NYC Psychotherapist Blog

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Thursday, May 12, 2022

How is Emotional Avoidance Related to Unresolved Trauma?

Emotional avoidance is the tendency to avoid or control the experiencing or expression of distressing emotions.  Although emotional avoidance might provide temporary relief, it's damaging in the long term (see my article: Changing Maladaptive Coping Strategies: Avoidance).

Emotional Avoidance and Unresolved Trauma

Examples of Emotional Avoidance
Emotional avoidance can take many forms:
  • workaholism
  • Alcohol or drug abuse
  • Out of control sexual behavior
  • Compulsive gambling
  • Overspending or so-called "retail therapy"
  • Spending a lot of time watch TV as a distraction from painful emotions
  • Spending a lot of time online to avoid painful emotions
  • Engaging in infidelity
  • Other forms of distraction and other maladaptive behavior
Emotional Avoidance as an Intra-Personal and Interpersonal Problem
Emotional avoidance can happen both intra-personally (on your own/within yourself) when you avoid feeling your emotions or interpersonally (with others) when you avoid experiencing or expressing yourself to your significant other, friends, family and others.

Why Do People With Unresolved Trauma Engage in Emotional Avoidance?
People with unresolved trauma often haven't developed the capacity to tolerate distressing emotions.  They find it emotionally overwhelming, so it's understandable why they try to avoid experiencing or expressing these emotions, but there are consequences to this avoidance (see below).

The Problem With Avoiding Distressing Emotions Related to Trauma
Although people can avoid distressing emotions temporarily, over time these emotions can intensify and become increasingly difficult to avoid.  

This could mean that they engage in more maladaptive behavior to avoid experiencing disturbing emotions. So, for instance, if they are drinking excessively, they might drink even more to suppress these emotions.

Since the mind and the body are connected, people who continue to avoid emotions can develop stress-related physical symptoms, including headaches and other body aches, high blood pressure, etc--as well as other mental health problems like depression and anxiety.

In addition, avoidant behavior prevents people with unresolved trauma from working through their trauma, so they are continually triggered emotionally.

Developing Better Coping Mechanisms in Therapy
One of initial strategies in trauma therapy is to help clients develop better coping mechanisms (see my article: Developing Coping Strategies Before Working on Trauma).

A skilled trauma therapist can help clients to develop a greater capacity to tolerate uncomfortable emotions by teaching them coping strategies (see my article: What is a Trauma Therapist?).

Depending upon the client and their trauma, this can take many forms. For instance, trauma therapist might teach them breathing exercises or meditation techniques to help alleviate their discomfort (see my articles: Square BreathingGrounding TechniquesTrauma Therapy and Grounding Techniques and Safe Place Meditation).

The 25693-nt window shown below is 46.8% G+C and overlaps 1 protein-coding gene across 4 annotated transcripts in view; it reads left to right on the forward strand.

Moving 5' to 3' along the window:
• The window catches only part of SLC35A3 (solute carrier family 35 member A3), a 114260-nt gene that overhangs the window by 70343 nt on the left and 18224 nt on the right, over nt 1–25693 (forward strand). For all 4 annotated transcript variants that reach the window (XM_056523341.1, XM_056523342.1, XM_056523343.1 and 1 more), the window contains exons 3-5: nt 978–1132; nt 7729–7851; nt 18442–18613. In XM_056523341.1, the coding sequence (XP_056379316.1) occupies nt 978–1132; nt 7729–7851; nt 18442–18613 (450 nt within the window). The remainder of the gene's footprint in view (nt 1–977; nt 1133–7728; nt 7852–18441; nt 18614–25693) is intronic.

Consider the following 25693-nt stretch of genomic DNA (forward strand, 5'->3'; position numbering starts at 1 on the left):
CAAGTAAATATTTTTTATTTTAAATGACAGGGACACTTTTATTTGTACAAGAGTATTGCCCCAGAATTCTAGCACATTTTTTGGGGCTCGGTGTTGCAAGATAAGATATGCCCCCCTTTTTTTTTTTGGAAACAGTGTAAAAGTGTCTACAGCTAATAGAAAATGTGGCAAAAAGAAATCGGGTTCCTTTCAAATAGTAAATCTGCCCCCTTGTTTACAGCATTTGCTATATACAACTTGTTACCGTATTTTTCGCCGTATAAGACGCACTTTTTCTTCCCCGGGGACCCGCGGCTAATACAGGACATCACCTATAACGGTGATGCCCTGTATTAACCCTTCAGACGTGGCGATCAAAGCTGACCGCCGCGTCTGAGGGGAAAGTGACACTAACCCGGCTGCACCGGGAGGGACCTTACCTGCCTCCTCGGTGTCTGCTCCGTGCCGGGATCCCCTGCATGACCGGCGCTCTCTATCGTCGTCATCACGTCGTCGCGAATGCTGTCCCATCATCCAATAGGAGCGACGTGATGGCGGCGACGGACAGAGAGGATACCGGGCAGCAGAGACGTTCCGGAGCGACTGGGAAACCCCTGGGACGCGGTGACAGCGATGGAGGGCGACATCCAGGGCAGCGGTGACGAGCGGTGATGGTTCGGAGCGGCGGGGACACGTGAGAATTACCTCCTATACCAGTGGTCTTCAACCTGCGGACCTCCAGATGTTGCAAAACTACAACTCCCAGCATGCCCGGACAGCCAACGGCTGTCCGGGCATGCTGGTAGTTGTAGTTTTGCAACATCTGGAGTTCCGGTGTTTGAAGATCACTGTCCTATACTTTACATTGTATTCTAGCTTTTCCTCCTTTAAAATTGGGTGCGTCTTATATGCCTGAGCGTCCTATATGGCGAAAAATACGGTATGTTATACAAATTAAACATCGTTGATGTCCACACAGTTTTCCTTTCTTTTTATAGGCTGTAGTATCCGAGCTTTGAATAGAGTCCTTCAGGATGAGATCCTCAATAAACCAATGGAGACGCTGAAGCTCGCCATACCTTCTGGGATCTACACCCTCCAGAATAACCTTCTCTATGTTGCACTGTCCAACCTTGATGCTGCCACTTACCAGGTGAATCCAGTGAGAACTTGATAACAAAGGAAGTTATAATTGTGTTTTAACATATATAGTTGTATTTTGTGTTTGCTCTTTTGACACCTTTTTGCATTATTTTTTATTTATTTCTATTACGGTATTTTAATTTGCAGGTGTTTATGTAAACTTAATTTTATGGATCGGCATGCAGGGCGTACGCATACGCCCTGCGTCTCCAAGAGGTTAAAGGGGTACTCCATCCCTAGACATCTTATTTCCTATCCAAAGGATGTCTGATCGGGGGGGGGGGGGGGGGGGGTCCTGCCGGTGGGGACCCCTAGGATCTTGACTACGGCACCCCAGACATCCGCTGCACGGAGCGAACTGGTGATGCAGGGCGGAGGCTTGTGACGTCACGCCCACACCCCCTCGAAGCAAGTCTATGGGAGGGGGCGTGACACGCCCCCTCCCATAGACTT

For clients who are especially avoidant, they might start with a less distressing aspect of their unresolved problem.  For instance, if there is a situation that a client categorizes as a 4 (on a scale of 0-10 with the higher scores related to more disturbance), a trauma therapist might help the client to learn to cope with that situation before moving on to more distressing situations that evoke a more avoidant response, like situations the client categorizes as a 7, 8, 9 or 10.

As the client develops the capacity to deal with the situations on the lower end of the scale, they can progress to situations higher up on the scale because they now have more of tolerance for difficult emotions (see my article: Expanding Your Window of Tolerance).

A skilled trauma therapist will help clients to develop the necessary internal resources before they work on reprocessing trauma (see my article: Developing Internal Resources and Coping Skills).

Reprocessing Unresolved Trauma
After the client has gone through the preparation phase of trauma therapy and they have the necessary internal resources, they will reprocess the trauma with a therapy that is specifically developed for trauma reprocessing, like EMDR therapy (see my article: EMDR Therapy Helps to Achieve Emotional Breakthroughs).

After the trauma has been successfully reprocessed, there is no longer a need to avoid emotions because they are no longer disturbing.

Getting Help in Therapy
Emotional avoidance provides temporary relief from disturbing emotions, but this usually causes even bigger problems for the individual and their relationships.

If you tend to avoid uncomfortable emotions, get help from a licensed mental health professional who specializes in trauma.

Once you have worked through unresolved trauma, you can live a more authentic and meaningful life that is free from your traumatic history.

About Me
I am a licensed New York City psychotherapist, hypnotherapist, EMDR, AEDP, EFT and Somatic Experiencing therapist.

I work with individual adults and couples, and I specialize in helping clients to overcome unresolved trauma.

To find out more about me, visit my website: Josephine Ferraro, LCSW - NYC Psychotherapist.

To set up a consultation, call me at (917) 742-2624 during business hours or email me.